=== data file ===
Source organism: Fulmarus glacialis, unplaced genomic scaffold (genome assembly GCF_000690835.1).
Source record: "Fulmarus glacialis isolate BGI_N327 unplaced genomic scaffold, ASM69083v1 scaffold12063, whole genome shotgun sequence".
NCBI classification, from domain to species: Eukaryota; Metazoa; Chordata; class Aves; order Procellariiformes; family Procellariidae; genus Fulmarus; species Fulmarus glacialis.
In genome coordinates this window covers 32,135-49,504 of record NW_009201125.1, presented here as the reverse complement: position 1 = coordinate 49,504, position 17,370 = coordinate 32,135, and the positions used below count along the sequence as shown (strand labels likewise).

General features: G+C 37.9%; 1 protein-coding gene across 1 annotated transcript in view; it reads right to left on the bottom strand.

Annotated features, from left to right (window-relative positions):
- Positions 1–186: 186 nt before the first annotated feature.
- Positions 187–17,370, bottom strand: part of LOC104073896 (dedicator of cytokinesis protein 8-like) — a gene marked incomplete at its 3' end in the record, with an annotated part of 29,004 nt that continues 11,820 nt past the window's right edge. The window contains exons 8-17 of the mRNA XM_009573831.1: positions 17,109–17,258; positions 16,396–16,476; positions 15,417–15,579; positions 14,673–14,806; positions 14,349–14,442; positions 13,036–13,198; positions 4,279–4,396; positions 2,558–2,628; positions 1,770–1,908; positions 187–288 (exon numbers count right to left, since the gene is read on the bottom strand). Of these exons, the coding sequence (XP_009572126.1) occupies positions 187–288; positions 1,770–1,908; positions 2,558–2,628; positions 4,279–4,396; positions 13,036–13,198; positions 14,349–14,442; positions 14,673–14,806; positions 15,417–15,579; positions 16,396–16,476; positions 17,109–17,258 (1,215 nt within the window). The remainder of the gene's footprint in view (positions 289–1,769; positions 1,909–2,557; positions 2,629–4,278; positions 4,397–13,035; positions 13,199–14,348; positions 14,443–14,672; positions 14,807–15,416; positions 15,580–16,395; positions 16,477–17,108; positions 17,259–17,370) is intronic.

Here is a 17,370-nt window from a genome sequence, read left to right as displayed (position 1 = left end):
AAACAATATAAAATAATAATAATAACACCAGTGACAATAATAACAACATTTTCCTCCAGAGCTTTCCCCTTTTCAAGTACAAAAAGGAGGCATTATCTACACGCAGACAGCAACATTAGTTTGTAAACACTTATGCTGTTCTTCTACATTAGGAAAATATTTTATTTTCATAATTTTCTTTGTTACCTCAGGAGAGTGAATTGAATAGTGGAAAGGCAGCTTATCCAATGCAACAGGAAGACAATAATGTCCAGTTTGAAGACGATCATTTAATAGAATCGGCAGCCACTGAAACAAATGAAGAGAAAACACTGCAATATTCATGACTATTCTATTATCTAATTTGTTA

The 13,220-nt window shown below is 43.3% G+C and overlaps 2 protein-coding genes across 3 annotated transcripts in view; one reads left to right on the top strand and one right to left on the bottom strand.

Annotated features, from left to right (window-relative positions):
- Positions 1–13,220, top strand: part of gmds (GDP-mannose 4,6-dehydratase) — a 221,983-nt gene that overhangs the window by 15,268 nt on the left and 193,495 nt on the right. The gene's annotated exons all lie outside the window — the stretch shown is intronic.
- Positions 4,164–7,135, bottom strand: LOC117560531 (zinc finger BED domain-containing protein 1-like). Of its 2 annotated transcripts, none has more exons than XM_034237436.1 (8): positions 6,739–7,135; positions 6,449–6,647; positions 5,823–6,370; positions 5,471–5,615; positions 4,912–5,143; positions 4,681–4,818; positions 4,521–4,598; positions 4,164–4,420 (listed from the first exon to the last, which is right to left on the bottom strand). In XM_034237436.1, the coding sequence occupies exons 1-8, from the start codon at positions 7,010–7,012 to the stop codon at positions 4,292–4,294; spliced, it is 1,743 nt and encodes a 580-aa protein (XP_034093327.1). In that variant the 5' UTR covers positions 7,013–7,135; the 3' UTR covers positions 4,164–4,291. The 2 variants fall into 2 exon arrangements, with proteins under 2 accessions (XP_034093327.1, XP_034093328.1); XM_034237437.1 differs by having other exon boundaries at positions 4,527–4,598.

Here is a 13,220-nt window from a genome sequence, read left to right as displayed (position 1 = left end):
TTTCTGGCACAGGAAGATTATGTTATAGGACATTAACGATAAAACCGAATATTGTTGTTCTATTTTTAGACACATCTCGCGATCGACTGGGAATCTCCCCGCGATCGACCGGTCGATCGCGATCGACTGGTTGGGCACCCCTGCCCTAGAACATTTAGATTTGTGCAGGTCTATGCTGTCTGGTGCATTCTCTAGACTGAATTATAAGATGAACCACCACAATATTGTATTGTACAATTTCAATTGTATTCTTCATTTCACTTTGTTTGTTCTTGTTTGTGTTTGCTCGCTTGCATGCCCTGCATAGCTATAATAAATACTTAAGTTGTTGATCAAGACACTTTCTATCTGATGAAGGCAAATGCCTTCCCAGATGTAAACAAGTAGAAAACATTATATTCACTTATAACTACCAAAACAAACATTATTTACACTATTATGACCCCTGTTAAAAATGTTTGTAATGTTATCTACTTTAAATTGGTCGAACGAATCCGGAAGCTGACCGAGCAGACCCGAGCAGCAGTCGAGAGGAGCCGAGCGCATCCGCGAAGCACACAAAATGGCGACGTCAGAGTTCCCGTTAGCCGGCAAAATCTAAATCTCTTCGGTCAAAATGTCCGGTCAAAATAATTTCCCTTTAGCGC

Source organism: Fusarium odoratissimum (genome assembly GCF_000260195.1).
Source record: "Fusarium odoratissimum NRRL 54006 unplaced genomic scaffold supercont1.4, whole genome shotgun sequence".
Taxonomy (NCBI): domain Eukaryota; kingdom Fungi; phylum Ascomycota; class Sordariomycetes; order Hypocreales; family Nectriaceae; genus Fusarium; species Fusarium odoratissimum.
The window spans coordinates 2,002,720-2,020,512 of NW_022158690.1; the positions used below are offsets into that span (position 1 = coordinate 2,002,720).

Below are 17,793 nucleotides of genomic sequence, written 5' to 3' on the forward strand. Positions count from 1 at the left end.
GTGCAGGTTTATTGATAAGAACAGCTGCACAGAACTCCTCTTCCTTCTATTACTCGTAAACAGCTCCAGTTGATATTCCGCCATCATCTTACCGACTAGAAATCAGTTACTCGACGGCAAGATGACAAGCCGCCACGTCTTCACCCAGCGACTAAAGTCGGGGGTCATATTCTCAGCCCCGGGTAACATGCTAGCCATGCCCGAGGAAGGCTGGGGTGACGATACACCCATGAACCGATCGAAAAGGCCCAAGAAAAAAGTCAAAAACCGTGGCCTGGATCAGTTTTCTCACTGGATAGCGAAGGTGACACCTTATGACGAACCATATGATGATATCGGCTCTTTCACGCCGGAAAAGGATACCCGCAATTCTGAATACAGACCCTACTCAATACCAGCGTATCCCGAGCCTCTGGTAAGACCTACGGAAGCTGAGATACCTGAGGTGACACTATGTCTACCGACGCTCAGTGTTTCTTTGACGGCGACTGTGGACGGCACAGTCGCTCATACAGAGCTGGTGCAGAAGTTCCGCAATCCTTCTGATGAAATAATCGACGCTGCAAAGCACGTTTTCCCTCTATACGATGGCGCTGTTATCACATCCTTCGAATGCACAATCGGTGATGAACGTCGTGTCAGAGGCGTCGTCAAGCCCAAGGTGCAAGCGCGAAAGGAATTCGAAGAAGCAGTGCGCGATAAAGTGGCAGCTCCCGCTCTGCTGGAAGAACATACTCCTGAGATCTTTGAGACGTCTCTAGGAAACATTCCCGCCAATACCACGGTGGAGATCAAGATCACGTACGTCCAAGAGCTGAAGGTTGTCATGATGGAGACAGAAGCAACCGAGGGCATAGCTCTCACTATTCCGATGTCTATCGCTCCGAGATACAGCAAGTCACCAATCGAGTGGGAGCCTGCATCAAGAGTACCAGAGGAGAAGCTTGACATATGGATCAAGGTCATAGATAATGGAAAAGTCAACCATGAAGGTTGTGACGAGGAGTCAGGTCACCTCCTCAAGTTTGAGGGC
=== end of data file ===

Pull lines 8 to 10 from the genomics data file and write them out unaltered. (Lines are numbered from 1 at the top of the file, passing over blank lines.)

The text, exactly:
- Positions 187–17,370, bottom strand: part of LOC104073896 (dedicator of cytokinesis protein 8-like) — a gene marked incomplete at its 3' end in the record, with an annotated part of 29,004 nt that continues 11,820 nt past the window's right edge. The window contains exons 8-17 of the mRNA XM_009573831.1: positions 17,109–17,258; positions 16,396–16,476; positions 15,417–15,579; positions 14,673–14,806; positions 14,349–14,442; positions 13,036–13,198; positions 4,279–4,396; positions 2,558–2,628; positions 1,770–1,908; positions 187–288 (exon numbers count right to left, since the gene is read on the bottom strand). Of these exons, the coding sequence (XP_009572126.1) occupies positions 187–288; positions 1,770–1,908; positions 2,558–2,628; positions 4,279–4,396; positions 13,036–13,198; positions 14,349–14,442; positions 14,673–14,806; positions 15,417–15,579; positions 16,396–16,476; positions 17,109–17,258 (1,215 nt within the window). The remainder of the gene's footprint in view (positions 289–1,769; positions 1,909–2,557; positions 2,629–4,278; positions 4,397–13,035; positions 13,199–14,348; positions 14,443–14,672; positions 14,807–15,416; positions 15,580–16,395; positions 16,477–17,108; positions 17,259–17,370) is intronic.

Here is a 17,370-nt window from a genome sequence, read left to right as displayed (position 1 = left end):
AAACAATATAAAATAATAATAATAACACCAGTGACAATAATAACAACATTTTCCTCCAGAGCTTTCCCCTTTTCAAGTACAAAAAGGAGGCATTATCTACACGCAGACAGCAACATTAGTTTGTAAACACTTATGCTGTTCTTCTACATTAGGAAAATATTTTATTTTCATAATTTTCTTTGTTACCTCAGGAGAGTGAATTGAATAGTGGAAAGGCAGCTTATCCAATGCAACAGGAAGACAATAATGTCCAGTTTGAAGACGATCATTTAATAGAATCGGCAGCCACTGAAACAAATGAAGAGAAAACACTGCAATATTCATGACTATTCTATTATCTAATTTGTTA